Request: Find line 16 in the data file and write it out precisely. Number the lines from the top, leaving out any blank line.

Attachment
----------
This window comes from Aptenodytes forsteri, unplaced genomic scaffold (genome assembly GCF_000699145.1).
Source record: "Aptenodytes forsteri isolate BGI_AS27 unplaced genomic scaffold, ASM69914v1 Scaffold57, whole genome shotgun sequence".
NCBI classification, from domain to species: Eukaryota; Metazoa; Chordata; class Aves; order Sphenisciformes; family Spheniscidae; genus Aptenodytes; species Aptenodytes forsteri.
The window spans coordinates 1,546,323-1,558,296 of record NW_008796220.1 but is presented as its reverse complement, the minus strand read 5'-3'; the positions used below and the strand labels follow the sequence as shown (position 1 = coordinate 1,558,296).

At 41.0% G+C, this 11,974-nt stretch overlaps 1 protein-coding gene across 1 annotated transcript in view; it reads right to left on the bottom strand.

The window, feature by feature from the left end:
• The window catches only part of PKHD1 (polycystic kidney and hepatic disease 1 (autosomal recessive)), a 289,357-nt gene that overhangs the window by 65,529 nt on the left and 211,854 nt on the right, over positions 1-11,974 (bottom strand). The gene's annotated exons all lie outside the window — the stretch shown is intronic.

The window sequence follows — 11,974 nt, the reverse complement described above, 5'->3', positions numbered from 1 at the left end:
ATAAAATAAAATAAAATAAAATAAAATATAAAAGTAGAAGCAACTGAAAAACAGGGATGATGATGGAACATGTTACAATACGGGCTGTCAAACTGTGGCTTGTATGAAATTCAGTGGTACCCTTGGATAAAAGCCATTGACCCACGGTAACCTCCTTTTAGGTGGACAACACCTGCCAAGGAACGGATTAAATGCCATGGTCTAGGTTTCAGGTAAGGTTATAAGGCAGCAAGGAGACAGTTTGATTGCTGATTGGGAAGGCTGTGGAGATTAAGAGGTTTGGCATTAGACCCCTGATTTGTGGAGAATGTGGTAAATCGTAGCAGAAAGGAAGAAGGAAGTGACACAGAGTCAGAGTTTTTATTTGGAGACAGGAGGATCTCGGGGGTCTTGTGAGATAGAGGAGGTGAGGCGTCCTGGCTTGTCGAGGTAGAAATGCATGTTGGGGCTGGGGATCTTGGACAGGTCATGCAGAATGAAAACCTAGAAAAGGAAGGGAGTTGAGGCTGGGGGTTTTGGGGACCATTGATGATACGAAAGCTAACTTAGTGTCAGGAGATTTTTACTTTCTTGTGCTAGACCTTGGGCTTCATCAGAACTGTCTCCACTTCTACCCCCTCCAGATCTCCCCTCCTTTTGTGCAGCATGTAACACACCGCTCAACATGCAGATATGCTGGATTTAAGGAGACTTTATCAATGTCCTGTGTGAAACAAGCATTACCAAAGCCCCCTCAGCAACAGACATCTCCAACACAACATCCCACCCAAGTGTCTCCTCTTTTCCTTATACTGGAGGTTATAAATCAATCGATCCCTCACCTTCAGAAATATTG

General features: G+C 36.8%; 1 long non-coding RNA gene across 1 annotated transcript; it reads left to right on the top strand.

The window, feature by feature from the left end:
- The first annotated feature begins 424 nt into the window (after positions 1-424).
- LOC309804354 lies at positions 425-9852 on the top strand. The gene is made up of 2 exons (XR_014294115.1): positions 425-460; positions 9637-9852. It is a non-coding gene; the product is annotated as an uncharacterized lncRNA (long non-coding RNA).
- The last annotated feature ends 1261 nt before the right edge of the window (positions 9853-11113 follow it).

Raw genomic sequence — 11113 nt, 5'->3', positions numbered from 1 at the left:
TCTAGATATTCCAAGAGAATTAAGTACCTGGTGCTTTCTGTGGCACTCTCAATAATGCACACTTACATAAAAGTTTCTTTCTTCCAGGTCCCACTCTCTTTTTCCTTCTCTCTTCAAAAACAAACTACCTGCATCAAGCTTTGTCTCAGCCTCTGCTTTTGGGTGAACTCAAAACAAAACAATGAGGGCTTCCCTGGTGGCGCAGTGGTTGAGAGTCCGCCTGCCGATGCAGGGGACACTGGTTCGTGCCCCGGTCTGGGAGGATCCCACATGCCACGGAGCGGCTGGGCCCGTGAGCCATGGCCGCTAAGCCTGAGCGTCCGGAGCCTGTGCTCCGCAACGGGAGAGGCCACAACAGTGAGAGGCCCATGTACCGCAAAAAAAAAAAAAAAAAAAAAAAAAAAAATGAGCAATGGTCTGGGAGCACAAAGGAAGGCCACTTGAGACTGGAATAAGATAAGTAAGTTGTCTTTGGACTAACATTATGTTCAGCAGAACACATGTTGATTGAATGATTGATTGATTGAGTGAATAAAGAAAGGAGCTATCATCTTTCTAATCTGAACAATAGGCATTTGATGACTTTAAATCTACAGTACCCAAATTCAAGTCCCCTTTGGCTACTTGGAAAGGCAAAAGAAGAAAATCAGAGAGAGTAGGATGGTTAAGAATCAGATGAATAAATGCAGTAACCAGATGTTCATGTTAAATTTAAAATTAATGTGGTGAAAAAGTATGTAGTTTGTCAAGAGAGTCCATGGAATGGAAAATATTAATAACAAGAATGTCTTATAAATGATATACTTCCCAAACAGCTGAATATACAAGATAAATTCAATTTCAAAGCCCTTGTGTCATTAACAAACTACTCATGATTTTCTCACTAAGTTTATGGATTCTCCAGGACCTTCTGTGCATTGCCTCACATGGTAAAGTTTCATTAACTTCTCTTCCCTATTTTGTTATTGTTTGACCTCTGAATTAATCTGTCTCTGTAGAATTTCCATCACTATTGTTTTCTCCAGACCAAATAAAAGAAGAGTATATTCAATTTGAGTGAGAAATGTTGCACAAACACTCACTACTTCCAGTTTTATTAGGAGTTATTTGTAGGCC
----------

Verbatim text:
TCTAGATATTCCAAGAGAATTAAGTACCTGGTGCTTTCTGTGGCACTCTCAATAATGCACACTTACATAAAAGTTTCTTTCTTCCAGGTCCCACTCTCTTTTTCCTTCTCTCTTCAAAAACAAACTACCTGCATCAAGCTTTGTCTCAGCCTCTGCTTTTGGGTGAACTCAAAACAAAACAATGAGGGCTTCCCTGGTGGCGCAGTGGTTGAGAGTCCGCCTGCCGATGCAGGGGACACTGGTTCGTGCCCCGGTCTGGGAGGATCCCACATGCCACGGAGCGGCTGGGCCCGTGAGCCATGGCCGCTAAGCCTGAGCGTCCGGAGCCTGTGCTCCGCAACGGGAGAGGCCACAACAGTGAGAGGCCCATGTACCGCAAAAAAAAAAAAAAAAAAAAAAAAAAAAATGAGCAATGGTCTGGGAGCACAAAGGAAGGCCACTTGAGACTGGAATAAGATAAGTAAGTTGTCTTTGGACTAACATTATGTTCAGCAGAACACATGTTGATTGAATGATTGATTGATTGAGTGAATAAAGAAAGGAGCTATCATCTTTCTAATCTGAACAATAGGCATTTGATGACTTTAAATCTACAGTACCCAAATTCAAGTCCCCTTTGGCTACTTGGAAAGGCAAAAGAAGAAAATCAGAGAGAGTAGGATGGTTAAGAATCAGATGAATAAATGCAGTAACCAGATGTTCATGTTAAATTTAAAATTAATGTGGTGAAAAAGTATGTAGTTTGTCAAGAGAGTCCATGGAATGGAAAATATTAATAACAAGAATGTCTTATAAATGATATACTTCCCAAACAGCTGAATATACAAGATAAATTCAATTTCAAAGCCCTTGTGTCATTAACAAACTACTCATGATTTTCTCACTAAGTTTATGGATTCTCCAGGACCTTCTGTGCATTGCCTCACATGGTAAAGTTTCATTAACTTCTCTTCCCTATTTTGTTATTGTTTGACCTCTGAATTAATCTGTCTCTGTAGAATTTCCATCACTATTGTTTTCTCCAGACCAAATAAAAGAAGAGTATATTCAATTTGAGTGAGAAATGTTGCACAAACACTCACTACTTCCAGTTTTATTAGGAGTTATTTGTAGGCC